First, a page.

The Jordanian state, yet again, has made the error of making decisions behind the scenes, indifferent with regard to the general public. This reflects the lack of attention decision makers have to public opinion and how it is formed. Despite the scope of Jordan’s official media outlets (and even private ones) in decision-making, a system in which those at the command center generally get what they want from the media outlets, it turned out beyond any shadow of a doubt that public opinion is not “in the pocket,” as organizers of the state had believed. From the Ajloun gold rush* controversy to the recent business with the Hashemite flag and reversed shemagh**, it has been clear that the frequent lack of information that is provided about initiatives or in explanation of current events and issues, especially prior to their occurrence, does not mean that public opinion will be nonexistent. Rather, several interpretations and analyses may emerge, accompanied by delays and confusion on the part of the state in providing clear and convincing explanations for certain actions. This hesitation on behalf of the state has lead in these matters to the authorities having to put an end to the rumors and the outpouring of gossip on websites and community communication sites. All information related to war and the preparedness of the state to face security challenges should remain a secret affair in the technical aspects, and may be not fully open to the people, but it is the right of citizens to participate in other decision making, and this is also in the interest of the authorities because it strengthens the internal front, protecting it from penetration and weakening. Some officials believe that popular participation in those affairs would undermine them and weaken their ability to undertake independent measures freely. Yet, in this area it is not enough for the Prime Minister to belatedly meet with editors and columnists to clue them in to what is happening. A spokesman for the previous governments organized a weekly briefing in which to address the latest developments, and it provided rich informational material which was sufficient to prevent rumors by replying to any questions having to deal with the public. We may be in need of such a news conference as the primary vehicle to follow developments and put an end to the speculation that comes as a result of a lack of information, and results in a lack of regard for the citizen. It could be a vehicle for gaining absolute support. This is not confined to the controversy surrounding the flag and the shemagh, but applies as well to the current internal and external security situation. The latest example of which was participating in the Yemen war without a minimum of internal debate, even beneath the dome of parliament. There may be support for Jordan’s participation in the coalition against Daesh and the Houthis, but it should not come automatically, without facing any change or amendment, and the state should be conscious of the need to continue to earn the compliance of the people with its decisions. The military and security situation in Jordan and the region is hypersensitive and it is understood that there is concern regarding errors or miscalculations. However, informing the public and ensuring its participation prior to making decisions which affect it is the basis of good governance, especially under difficult circumstances. Daoud Kuttab is the Director General of the Community Media Network and the founder of a number of television and radio stations in Palestine, Jordan and the Arab world. The Arabic of this op-ed article appeared on June 19, 2015. The views expressed herein are those of the author and are not necessarily representative of AmmanNet. Translator's Notes: *This refers to an event that occurred in Autumn 2014 in which the Jordanian military began digging in the Ajloun governorate. They were uncovering Israeli spy equipment left from the 1967 war, however their failure to inform the public of this ahead of time led to the rumor that they had uncovered gold. Jordanians began digging for treasure in earnest, leading to a slew of issues which may have been avoided if adequate information had been provided. **On June 9, 2015 a ceremony was held in honor of the coronation anniversary of King Abdullah II, as well as the anniversary of the Arab Revolt and Army Day. At the ceremony, the Hashemite flag was raised, instead of the Jordanian national flag, and the military personnel in attendance wore their shemagh (traditional red and white checkered head scarves, also known as kufiya) in a reversed manner. Failure to explain these actions to the public led to the circulation of numerous rumors regarding the potential symbolism behind these acts. Translated by Julia Norris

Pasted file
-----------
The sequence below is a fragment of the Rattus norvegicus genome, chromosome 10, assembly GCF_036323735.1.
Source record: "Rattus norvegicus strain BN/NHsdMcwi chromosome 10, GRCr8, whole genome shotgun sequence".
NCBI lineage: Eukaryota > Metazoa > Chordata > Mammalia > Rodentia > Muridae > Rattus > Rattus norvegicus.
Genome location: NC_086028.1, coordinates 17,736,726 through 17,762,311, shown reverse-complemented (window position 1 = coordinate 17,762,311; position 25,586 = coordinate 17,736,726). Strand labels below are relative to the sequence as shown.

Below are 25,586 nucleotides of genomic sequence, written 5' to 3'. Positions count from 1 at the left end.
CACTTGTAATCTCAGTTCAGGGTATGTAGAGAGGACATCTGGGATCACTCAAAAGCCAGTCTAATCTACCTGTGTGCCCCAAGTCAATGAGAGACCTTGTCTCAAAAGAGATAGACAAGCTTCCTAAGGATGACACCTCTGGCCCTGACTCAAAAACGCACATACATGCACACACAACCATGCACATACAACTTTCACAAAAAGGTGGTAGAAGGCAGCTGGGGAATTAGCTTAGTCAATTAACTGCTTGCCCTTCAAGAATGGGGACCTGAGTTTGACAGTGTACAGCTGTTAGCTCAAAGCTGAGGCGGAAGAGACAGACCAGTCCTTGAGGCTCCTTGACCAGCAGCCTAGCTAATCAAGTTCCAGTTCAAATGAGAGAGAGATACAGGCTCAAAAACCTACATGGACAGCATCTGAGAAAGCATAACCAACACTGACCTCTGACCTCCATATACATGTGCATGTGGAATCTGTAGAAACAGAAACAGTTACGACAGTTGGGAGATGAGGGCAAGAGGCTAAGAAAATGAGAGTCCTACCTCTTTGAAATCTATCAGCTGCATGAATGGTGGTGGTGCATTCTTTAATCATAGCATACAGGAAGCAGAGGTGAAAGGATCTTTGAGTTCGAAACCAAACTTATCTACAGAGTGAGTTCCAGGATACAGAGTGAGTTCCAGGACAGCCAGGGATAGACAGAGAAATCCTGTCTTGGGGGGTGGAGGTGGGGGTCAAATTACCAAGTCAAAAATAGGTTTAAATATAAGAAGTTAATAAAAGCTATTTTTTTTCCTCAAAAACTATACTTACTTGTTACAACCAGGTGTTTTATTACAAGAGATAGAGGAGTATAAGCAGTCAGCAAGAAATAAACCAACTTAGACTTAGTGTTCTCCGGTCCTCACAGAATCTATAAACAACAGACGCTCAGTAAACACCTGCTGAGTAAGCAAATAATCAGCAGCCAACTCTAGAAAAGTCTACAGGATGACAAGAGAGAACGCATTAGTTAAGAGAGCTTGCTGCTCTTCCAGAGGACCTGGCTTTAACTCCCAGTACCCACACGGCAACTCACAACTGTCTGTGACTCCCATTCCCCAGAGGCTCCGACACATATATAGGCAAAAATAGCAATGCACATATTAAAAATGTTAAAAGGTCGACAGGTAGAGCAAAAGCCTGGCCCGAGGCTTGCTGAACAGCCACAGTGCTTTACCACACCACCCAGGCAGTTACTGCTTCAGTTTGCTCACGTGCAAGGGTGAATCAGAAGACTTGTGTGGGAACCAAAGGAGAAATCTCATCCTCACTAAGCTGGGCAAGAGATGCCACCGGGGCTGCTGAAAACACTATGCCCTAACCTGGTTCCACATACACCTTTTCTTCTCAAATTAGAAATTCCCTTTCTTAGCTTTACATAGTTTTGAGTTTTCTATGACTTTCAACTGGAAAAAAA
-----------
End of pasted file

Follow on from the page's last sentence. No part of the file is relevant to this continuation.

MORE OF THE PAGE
التحالف الوطني لمجابهة صفقة القرن، يطالبون بإلغاء معاهدة وادي عربة للسلام مع الجانب الإسرائيلي، في الذكرى الخامسة والعشرين على توقيعها.